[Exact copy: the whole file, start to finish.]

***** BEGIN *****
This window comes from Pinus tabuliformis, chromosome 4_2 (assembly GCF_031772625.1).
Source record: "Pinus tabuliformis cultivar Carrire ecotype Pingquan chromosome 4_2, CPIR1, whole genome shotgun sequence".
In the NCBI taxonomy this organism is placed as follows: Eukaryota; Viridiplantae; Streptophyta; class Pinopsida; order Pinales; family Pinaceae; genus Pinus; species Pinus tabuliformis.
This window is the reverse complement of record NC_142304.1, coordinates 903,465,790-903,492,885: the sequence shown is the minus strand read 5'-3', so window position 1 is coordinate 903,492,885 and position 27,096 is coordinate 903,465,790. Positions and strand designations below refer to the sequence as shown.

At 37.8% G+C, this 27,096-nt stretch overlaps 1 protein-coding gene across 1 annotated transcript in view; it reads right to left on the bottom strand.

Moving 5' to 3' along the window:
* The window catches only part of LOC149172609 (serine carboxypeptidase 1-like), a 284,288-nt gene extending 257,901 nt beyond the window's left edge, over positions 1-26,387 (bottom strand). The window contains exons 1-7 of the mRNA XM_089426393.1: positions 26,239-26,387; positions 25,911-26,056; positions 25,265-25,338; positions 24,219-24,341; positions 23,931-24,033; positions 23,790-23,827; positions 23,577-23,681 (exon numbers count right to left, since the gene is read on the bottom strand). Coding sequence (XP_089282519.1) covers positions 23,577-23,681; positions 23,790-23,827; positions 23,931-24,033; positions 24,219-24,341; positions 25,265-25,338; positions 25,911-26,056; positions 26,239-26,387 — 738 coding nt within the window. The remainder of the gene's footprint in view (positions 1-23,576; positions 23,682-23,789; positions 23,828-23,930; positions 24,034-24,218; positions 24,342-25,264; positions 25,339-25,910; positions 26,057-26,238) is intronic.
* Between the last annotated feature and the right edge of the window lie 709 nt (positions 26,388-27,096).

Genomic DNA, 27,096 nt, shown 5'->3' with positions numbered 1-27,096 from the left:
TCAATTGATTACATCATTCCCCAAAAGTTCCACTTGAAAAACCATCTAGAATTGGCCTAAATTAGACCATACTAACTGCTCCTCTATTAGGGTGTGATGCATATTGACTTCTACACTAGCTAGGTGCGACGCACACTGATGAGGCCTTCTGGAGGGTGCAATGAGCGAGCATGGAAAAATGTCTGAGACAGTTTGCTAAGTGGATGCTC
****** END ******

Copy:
This window comes from Pinus tabuliformis, chromosome 4_2 (assembly GCF_031772625.1).
Source record: "Pinus tabuliformis cultivar Carrire ecotype Pingquan chromosome 4_2, CPIR1, whole genome shotgun sequence".
In the NCBI taxonomy this organism is placed as follows: Eukaryota; Viridiplantae; Streptophyta; class Pinopsida; order Pinales; family Pinaceae; genus Pinus; species Pinus tabuliformis.
This window is the reverse complement of record NC_142304.1, coordinates 903,465,790-903,492,885: the sequence shown is the minus strand read 5'-3', so window position 1 is coordinate 903,492,885 and position 27,096 is coordinate 903,465,790. Positions and strand designations below refer to the sequence as shown.

At 37.8% G+C, this 27,096-nt stretch overlaps 1 protein-coding gene across 1 annotated transcript in view; it reads right to left on the bottom strand.

Moving 5' to 3' along the window:
* The window catches only part of LOC149172609 (serine carboxypeptidase 1-like), a 284,288-nt gene extending 257,901 nt beyond the window's left edge, over positions 1-26,387 (bottom strand). The window contains exons 1-7 of the mRNA XM_089426393.1: positions 26,239-26,387; positions 25,911-26,056; positions 25,265-25,338; positions 24,219-24,341; positions 23,931-24,033; positions 23,790-23,827; positions 23,577-23,681 (exon numbers count right to left, since the gene is read on the bottom strand). Coding sequence (XP_089282519.1) covers positions 23,577-23,681; positions 23,790-23,827; positions 23,931-24,033; positions 24,219-24,341; positions 25,265-25,338; positions 25,911-26,056; positions 26,239-26,387 — 738 coding nt within the window. The remainder of the gene's footprint in view (positions 1-23,576; positions 23,682-23,789; positions 23,828-23,930; positions 24,034-24,218; positions 24,342-25,264; positions 25,339-25,910; positions 26,057-26,238) is intronic.
* Between the last annotated feature and the right edge of the window lie 709 nt (positions 26,388-27,096).

Genomic DNA, 27,096 nt, shown 5'->3' with positions numbered 1-27,096 from the left:
TCAATTGATTACATCATTCCCCAAAAGTTCCACTTGAAAAACCATCTAGAATTGGCCTAAATTAGACCATACTAACTGCTCCTCTATTAGGGTGTGATGCATATTGACTTCTACACTAGCTAGGTGCGACGCACACTGATGAGGCCTTCTGGAGGGTGCAATGAGCGAGCATGGAAAAATGTCTGAGACAGTTTGCTAAGTGGATGCTC